Where to Fish in June | Salt Water Sportsman

Where to Fish in June

Find the best spots to find your favorite species as summer kicks into form throughout North America, the Caribbean, Mexico and more

The Salt Water Sportsman editors list the best two locations to go in June for your favorite saltwater species, plus notes for each location about why the bite there is hot.

Pacific Blue Marlin

Pacific blue marlin

Pacific blue marlin

Illustration by Keilani Rodriguez

First choice: Australia
Second choice: Ecuador

The amazing run of blue marlin discovered a few years ago off Gold Coast, Australia, continues this month. The fish there patrol the 100-fathom edge on the continental shelf, feasting on massive aggregations of baitfish. Ecuador’s Marlin Boulevard, the band that runs through Salinas, Isla de la Plata and Manta, is a reliable alternative for blues.

Atlantic Blue Marlin

Atlantic blue marlin

Atlantic blue marlin

Illustration by Keilani Rodriguez

First choice: Dominican Republic
Second choice: Canary Islands

In Dominican waters and nearby Mona Passage, blues run smaller than off the Virgin Islands, but they are more plentiful this month, offering excellent chances for multiple hookups. June marks the beginning of peak blue marlin season in the Canary Islands, where 300- to 500-pounders are commonplace, especially in the deep waters around La Gomera.

Black Marlin

black marlin

Black marlin

Illustration by Keilani Rodriguez

First choice: Australia
Second choice: Ecuador

Juvenile blacks are still present along the shallow reefs off Gold Coast, Australia, and with less than three months to go before the action peaks along the Great Barrier Reef, large adults are steadily increasing in number. In Ecuador, superb black marlin fishing continues 20 to 30 miles offshore, along the stretch between Salinas and Manta.

White Marlin

White marlin

White marlin

Illustration by Keilani Rodriguez

First choice: Dominican Republic
Second choice: North Carolina

A 30-minute run off Punta Cana puts you in prime white marlin territory, and June repeatedly yields high release counts to visiting anglers. Boats out of Hatteras and Oregon Inlet enjoy an influx of white marlin this month, as waves of 35- to 60-pounders converge some 40 miles off the coast where the Gulf Stream and Labrador currents merge.

Atlantic Sailfish

Atlantic sailfish

Atlantic sailfish

Illustration by Keilani Rodriguez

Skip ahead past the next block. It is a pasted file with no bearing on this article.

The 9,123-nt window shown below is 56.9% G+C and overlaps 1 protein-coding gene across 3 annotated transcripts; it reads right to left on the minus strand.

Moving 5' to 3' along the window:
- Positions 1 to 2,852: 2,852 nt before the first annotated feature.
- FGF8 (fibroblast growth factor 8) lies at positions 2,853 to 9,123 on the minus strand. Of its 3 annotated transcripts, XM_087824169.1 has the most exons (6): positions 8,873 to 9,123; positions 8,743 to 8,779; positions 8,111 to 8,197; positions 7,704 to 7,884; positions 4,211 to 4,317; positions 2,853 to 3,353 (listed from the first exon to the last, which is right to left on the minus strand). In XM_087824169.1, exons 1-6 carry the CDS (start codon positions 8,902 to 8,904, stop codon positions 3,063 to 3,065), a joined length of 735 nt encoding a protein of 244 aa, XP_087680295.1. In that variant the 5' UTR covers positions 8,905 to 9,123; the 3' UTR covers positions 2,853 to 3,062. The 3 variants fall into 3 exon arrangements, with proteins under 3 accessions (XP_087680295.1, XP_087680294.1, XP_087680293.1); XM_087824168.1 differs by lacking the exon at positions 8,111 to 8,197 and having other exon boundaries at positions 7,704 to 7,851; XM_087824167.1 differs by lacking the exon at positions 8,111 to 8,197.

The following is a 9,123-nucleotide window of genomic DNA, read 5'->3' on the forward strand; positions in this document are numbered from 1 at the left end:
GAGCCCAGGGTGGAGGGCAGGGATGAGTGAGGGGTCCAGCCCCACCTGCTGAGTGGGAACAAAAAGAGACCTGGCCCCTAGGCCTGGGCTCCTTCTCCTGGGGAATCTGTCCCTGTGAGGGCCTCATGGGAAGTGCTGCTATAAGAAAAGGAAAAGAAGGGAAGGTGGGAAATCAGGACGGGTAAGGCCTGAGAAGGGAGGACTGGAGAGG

First choice: North Carolina
Second choice: Florida

Sails begin their annual showing in North Carolina. Early action heats up between Wrightsville Beach and Morehead City, 20 to 30 miles out, where the spindlebeaks find plenty of forage before moving closer to the Outer Banks. Expect a decent bite along Florida’s east coast, where anglers now fish baits 30 to 50 feet down to catch sails through the summer.

Pacific Sailfish

Pacific sailfish

Pacific sailfish

Illustration by Keilani Rodriguez

First choice: Guatemala
Second choice: Costa Rica

Guatemala’s fabled sailfishing begins to slow some, but the region’s fertile waters won’t take a back seat to any other sailfish destination this month. In Costa Rica, sailfish catches off the northern ports of Tamarindo and Flamingo continue to improve, and most days the weather in this arid part of the country keeps visiting anglers dry and comfy.

Striped Marlin

striped marlin

Striped marlin

Illustration by Keilani Rodriguez

First choice: Mexico
Second choice: Ecuador

Sport-fishing fleets throughout the Baja ­Peninsula find an increasing number of striped marlin finning on the surface this time of year. Getting ahead of the fish and casting or dropping back live caballitos usually gets the desired results. In Ecuador, the waters surrounding the Galapagos Islands and Isla de la Plata are solid bets in June.

Wahoo

Wahoo

Wahoo

Illustration by Keilani Rodriguez

First choice: Hawaii
Second choice: Bermuda

Ono, as wahoo are known in Hawaii, congregate in great numbers along ledges relatively close to the island chain this month. Off the Kohala Coast, along the big island, the “40-fathom” ledge, where many wahoo are caught, is just a few hundred feet from shore. The bite slows some in Bermuda around Argus and Challenger banks, but there are still plenty of fish.

Yellowfin Tuna

yellowfin tuna

Yellowfin tuna

Illustration by Keilani Rodriguez

First choice: Hawaii
Second choice: North Carolina

Yellowfin action remains red hot in Hawaiian waters. The fishing is likely to be most consistent off Kona and Oahu’s North Shore, especially for crews using live bait. The largest yellowfins of the year come close to North Carolina’s Outer Banks this month, and with local game boats focusing on billfish, most of the tuna remain undisturbed.

Bluefin Tuna

bluefin tuna

Bluefin tuna

Illustration by Keilani Rodriguez

First choice: Massachusetts
Second choice: California